The Indus Valley Civilization (the Harappan Civilization or the Indus Civilization or the Indus River Valley Civilization) is one of the earliest civilizations in the world. The civilization flourished around the Indus River basin and its tributaries consisting of present-day Pakistan and northwest India. In India, the largest Harappan site is located in Haryana Rakhigarhi, and the second-largest is in Dholavira, Gujarat. Construction of well-planned cities by using bricks, and proper drainage system are the main features of this civilization. At the time of its height, the Indus Valley Civilization geographically extended to Egypt or Mesopotamia. On the basis of archaeological research and radiocarbon dating, the origin of the Indus Valley Civilization lies between 3300 – 1300 BCE. Though people used to live on the banks of the Indus River before this period it was only during the Bronze Age when they actually started living as civilized and urban societies. Harappa and Mohenjo-Daro were the two prominent cities of the Indus Valley Civilization.
Facts about Indus Valley Civilization
Mohenjo-Daro is the largest site and Allahdino is the smallest site of the Indus Valley Civilization. The Indus Valley Civilization had a total population of over five million. Most of its people were artisans and traders. Merchants were very wealthy and given extra political powers. Towns were laid down in a rectangular pattern. Most of the houses were two-story and very spacious. Town planning is a unique feature of the Indus Valley Civilization. There were well-built granaries, citadels, burial grounds and bathing platforms.
The towns used to have great baths. Though the exact purpose of baths is not clear it is believed that these might be used for religious bathing.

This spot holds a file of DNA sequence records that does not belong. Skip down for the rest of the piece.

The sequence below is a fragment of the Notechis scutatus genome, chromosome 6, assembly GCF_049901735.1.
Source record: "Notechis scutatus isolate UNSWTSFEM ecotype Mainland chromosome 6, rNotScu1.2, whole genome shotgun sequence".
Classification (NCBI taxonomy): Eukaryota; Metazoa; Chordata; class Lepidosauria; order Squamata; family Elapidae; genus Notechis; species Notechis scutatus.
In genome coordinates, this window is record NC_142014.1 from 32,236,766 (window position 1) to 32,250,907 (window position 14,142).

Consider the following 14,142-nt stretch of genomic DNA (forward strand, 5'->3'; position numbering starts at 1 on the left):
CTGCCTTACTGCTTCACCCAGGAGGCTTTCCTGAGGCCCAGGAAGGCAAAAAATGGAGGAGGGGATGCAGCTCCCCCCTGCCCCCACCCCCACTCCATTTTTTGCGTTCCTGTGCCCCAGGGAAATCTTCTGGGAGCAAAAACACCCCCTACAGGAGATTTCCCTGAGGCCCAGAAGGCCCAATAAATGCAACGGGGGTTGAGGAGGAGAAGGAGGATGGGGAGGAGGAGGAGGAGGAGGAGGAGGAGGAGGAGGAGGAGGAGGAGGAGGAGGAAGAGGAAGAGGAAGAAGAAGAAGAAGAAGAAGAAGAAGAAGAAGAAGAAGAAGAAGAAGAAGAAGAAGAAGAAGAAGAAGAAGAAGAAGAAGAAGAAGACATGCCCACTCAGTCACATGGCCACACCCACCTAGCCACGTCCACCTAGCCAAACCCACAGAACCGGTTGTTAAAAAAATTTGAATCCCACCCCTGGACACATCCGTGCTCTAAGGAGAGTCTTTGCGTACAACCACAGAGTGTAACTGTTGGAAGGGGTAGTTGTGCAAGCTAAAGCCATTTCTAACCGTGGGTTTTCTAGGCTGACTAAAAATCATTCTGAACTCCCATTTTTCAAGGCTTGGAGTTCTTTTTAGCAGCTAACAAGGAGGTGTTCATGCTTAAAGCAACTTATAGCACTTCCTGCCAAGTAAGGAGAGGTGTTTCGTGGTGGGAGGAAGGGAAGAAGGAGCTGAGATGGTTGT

Brick-lined sewers are another very prominent feature of the Indus Valley Civilization. Mohenjo-Daro is the most prominent of all cities of the civilization with respect to the sewerage system. Bricks used in construction were built in the ratio of 4:2:1 having 11 inches length, 5.5 inches width and 2.75 inches depth.
Length, mass and time were accurately measured by the people of the Indus Valley Civilization. Also, the system of uniform weights and measures was developed by them.
People were familiar with certain new techniques in metallurgy. They used these techniques to produce lead, copper, tin and bronze.
Art was in its full form during the Indus Valley Civilization. At the time of excavation, many bronze, copper and pottery products along with terra-cotta toys have been excavated. Steatite seals engraved with animal figures are however the most notable among all these. The most common of all animals that were used on seals was the Humpless bull or unicorn.
There are three stages of Harappan Civilization which are Pre-Harappan, Harappan and Post-Harappan known as Rojde, Desalpur and Surkotada respectively
Lothal, Balakot, Suktagendor and Allahdin (Pakistan) are the cities in Harappan civilization that were the major ports of that time. Engineering skills were at their heights and it is clear from the construction of docks especially at Lothal. Wheels used in Haprappa were axeless. Roads especially in Mohenjo-Daro were as wide as 10.5 mt. Harappa also had wider roads having a width of 30 feet.
Similarities between the Indus Valley Civilization and the Egyptian River Valley Civilization have been noticed by scholars. First of all both civilizations were dependent upon the river system and flourished around the Indus and the Nile rivers respectively. It has also been found out that both of these civilizations had almost similar lifestyles and customs.
Limestone and steatite were the most common materials used to make stone sculptures in Harappa. Information about rituals and beliefs of the Indus Valley Civilization is limited at present. But according to studies, it is clear that people living in this civilization used to worship deities especially fertility deities. Religious activities were performed by priests. Ritualistic baths were part of the Harappan Civilization. On some of the seals, there are pictures of people doing meditation and sitting in a crossed-legged posture.
Also, there is very little information about the language used in the Indus Valley Civilization but some scholars believe its closeness to Vedic scripts.
Reason for Indus Valley Civilization decline
The major reason given by scholars regarding the decline of the Indus Valley Civilization was a shift in the course of rivers and natural disasters such as drought, flood, etc. Also, there was a decline in trade with Egypt and Mesopotamia. Some of the scholars also believe that wars with the Aryan Civilization may also be the reason for their decline.